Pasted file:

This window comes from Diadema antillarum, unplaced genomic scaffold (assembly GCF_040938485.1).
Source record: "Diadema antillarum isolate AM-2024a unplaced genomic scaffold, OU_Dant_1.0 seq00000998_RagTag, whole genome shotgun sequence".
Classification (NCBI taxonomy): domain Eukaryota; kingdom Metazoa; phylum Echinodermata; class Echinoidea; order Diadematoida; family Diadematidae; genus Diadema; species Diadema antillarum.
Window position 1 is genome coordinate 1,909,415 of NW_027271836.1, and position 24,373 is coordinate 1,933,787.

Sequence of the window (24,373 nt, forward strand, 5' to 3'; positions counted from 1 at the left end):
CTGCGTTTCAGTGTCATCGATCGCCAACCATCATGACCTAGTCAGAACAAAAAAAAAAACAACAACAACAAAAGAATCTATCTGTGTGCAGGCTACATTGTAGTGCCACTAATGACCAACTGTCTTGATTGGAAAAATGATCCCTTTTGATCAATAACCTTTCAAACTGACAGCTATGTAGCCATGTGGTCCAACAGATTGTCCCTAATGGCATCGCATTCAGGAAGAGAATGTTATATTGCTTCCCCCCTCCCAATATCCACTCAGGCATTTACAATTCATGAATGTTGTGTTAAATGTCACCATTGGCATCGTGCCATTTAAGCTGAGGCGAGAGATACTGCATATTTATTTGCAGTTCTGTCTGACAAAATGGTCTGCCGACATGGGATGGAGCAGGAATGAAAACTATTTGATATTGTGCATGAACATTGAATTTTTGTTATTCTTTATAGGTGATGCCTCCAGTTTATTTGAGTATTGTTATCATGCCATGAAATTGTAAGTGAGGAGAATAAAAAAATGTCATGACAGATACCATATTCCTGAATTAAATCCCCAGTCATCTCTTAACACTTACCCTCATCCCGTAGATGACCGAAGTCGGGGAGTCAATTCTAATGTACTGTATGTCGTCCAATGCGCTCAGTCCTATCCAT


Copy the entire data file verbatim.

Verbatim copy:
This window comes from Diadema antillarum, unplaced genomic scaffold (assembly GCF_040938485.1).
Source record: "Diadema antillarum isolate AM-2024a unplaced genomic scaffold, OU_Dant_1.0 seq00000998_RagTag, whole genome shotgun sequence".
Classification (NCBI taxonomy): domain Eukaryota; kingdom Metazoa; phylum Echinodermata; class Echinoidea; order Diadematoida; family Diadematidae; genus Diadema; species Diadema antillarum.
Window position 1 is genome coordinate 1,909,415 of NW_027271836.1, and position 24,373 is coordinate 1,933,787.

Sequence of the window (24,373 nt, forward strand, 5' to 3'; positions counted from 1 at the left end):
CTGCGTTTCAGTGTCATCGATCGCCAACCATCATGACCTAGTCAGAACAAAAAAAAAAACAACAACAACAAAAGAATCTATCTGTGTGCAGGCTACATTGTAGTGCCACTAATGACCAACTGTCTTGATTGGAAAAATGATCCCTTTTGATCAATAACCTTTCAAACTGACAGCTATGTAGCCATGTGGTCCAACAGATTGTCCCTAATGGCATCGCATTCAGGAAGAGAATGTTATATTGCTTCCCCCCTCCCAATATCCACTCAGGCATTTACAATTCATGAATGTTGTGTTAAATGTCACCATTGGCATCGTGCCATTTAAGCTGAGGCGAGAGATACTGCATATTTATTTGCAGTTCTGTCTGACAAAATGGTCTGCCGACATGGGATGGAGCAGGAATGAAAACTATTTGATATTGTGCATGAACATTGAATTTTTGTTATTCTTTATAGGTGATGCCTCCAGTTTATTTGAGTATTGTTATCATGCCATGAAATTGTAAGTGAGGAGAATAAAAAAATGTCATGACAGATACCATATTCCTGAATTAAATCCCCAGTCATCTCTTAACACTTACCCTCATCCCGTAGATGACCGAAGTCGGGGAGTCAATTCTAATGTACTGTATGTCGTCCAATGCGCTCAGTCCTATCCAT